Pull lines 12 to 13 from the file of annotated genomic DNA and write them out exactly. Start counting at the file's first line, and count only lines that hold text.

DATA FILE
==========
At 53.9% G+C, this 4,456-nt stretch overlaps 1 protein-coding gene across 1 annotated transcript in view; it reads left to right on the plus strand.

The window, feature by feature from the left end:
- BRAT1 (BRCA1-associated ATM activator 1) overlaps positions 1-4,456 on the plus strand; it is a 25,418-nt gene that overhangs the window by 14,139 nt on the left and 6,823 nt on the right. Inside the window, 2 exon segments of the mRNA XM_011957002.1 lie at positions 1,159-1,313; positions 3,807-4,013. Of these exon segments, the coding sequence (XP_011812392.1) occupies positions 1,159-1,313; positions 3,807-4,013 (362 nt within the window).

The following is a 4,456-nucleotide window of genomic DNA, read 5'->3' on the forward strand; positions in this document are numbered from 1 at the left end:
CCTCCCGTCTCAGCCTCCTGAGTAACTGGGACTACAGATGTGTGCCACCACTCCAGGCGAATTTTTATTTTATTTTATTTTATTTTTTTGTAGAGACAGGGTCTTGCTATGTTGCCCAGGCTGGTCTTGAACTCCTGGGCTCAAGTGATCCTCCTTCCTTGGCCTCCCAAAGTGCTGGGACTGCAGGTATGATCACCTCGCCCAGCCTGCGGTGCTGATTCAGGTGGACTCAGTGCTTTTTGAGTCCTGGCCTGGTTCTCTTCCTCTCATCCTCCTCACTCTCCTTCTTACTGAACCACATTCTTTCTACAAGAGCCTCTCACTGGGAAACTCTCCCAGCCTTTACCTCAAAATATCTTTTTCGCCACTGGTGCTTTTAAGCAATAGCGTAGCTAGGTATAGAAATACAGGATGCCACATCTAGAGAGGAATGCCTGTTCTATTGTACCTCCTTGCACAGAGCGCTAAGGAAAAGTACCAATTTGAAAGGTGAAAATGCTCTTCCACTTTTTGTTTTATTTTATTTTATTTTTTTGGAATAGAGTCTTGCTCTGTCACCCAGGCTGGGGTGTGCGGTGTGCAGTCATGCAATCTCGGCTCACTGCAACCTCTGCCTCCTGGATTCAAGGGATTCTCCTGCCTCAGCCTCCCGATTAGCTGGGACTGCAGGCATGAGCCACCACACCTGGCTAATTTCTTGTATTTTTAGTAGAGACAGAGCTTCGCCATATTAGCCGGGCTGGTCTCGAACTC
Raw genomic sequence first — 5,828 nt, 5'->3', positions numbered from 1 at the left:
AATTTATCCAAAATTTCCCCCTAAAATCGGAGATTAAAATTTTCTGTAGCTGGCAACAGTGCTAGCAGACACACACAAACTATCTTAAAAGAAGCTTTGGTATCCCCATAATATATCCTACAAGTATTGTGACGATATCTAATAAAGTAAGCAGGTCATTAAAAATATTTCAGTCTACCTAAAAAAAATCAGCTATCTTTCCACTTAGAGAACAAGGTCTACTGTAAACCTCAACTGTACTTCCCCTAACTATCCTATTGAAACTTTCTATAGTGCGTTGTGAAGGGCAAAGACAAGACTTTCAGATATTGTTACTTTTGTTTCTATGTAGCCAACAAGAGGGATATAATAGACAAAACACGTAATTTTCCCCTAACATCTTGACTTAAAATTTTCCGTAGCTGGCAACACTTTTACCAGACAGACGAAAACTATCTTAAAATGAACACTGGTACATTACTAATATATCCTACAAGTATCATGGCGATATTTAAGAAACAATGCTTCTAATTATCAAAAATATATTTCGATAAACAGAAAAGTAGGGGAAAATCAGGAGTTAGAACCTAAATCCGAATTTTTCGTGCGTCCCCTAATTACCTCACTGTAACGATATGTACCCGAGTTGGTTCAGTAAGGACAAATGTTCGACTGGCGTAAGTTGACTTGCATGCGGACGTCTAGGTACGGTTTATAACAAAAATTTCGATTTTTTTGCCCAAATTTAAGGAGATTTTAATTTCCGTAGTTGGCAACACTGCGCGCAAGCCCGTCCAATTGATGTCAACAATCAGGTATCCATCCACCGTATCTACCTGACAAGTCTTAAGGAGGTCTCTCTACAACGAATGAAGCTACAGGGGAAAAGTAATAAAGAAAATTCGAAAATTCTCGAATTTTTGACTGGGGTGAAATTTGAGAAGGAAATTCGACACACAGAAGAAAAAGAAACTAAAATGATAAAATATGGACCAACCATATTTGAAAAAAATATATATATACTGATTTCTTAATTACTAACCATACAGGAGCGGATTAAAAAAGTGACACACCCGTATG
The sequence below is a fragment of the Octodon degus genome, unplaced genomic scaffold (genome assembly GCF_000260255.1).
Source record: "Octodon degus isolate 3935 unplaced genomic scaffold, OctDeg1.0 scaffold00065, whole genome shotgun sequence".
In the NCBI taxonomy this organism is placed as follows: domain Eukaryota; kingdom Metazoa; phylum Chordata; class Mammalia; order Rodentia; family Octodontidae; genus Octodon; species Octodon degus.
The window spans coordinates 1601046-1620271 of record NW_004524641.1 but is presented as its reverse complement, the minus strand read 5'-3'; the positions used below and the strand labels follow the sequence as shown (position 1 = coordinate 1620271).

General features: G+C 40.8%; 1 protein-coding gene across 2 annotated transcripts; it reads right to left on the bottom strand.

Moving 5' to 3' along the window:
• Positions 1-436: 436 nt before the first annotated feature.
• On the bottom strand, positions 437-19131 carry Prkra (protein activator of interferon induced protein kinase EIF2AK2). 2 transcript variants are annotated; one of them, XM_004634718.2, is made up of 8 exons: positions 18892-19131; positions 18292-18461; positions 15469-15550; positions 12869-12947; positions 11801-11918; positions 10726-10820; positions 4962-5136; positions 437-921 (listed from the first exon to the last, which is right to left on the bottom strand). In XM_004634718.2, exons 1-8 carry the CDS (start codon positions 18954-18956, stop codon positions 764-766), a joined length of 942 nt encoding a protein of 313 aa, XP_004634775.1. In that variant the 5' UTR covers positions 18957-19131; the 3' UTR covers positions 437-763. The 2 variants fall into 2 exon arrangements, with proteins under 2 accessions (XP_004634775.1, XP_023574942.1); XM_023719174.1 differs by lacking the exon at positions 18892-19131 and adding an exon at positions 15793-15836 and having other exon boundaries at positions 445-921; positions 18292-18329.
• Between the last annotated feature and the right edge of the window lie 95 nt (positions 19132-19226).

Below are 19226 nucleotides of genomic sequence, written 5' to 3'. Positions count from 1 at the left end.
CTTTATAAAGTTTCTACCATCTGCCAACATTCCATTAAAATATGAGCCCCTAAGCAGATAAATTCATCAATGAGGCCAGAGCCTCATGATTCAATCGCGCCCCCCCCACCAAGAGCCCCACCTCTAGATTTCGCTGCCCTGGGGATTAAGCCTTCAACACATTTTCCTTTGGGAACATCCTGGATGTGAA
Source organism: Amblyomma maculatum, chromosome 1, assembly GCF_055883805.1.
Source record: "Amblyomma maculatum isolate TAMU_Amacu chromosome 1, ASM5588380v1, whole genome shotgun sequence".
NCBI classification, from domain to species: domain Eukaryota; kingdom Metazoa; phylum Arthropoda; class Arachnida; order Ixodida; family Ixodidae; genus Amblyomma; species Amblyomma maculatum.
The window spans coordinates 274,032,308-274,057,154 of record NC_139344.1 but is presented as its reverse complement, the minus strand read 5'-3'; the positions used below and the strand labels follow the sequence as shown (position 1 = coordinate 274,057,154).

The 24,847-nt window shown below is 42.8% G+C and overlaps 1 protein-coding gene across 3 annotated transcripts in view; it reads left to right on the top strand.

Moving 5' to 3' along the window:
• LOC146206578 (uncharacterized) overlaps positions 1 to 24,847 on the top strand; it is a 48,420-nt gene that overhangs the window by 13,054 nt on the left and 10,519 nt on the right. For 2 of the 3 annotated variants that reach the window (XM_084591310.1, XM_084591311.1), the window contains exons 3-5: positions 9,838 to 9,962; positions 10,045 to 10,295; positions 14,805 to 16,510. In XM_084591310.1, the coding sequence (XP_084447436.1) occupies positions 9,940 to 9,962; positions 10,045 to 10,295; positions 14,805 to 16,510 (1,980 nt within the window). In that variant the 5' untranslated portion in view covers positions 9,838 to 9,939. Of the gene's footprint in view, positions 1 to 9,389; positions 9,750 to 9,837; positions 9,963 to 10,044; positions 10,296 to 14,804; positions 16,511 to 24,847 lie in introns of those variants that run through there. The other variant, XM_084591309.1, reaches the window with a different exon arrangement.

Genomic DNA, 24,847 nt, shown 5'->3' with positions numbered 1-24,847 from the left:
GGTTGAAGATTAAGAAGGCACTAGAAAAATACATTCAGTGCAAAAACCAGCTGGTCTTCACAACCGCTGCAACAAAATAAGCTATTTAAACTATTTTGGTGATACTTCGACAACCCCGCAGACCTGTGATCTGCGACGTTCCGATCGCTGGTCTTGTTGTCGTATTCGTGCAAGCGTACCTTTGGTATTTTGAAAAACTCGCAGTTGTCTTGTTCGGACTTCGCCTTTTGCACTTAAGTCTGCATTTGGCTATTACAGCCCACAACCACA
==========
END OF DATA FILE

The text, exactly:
General features: G+C 40.8%; 1 protein-coding gene across 2 annotated transcripts; it reads right to left on the bottom strand.

Moving 5' to 3' along the window: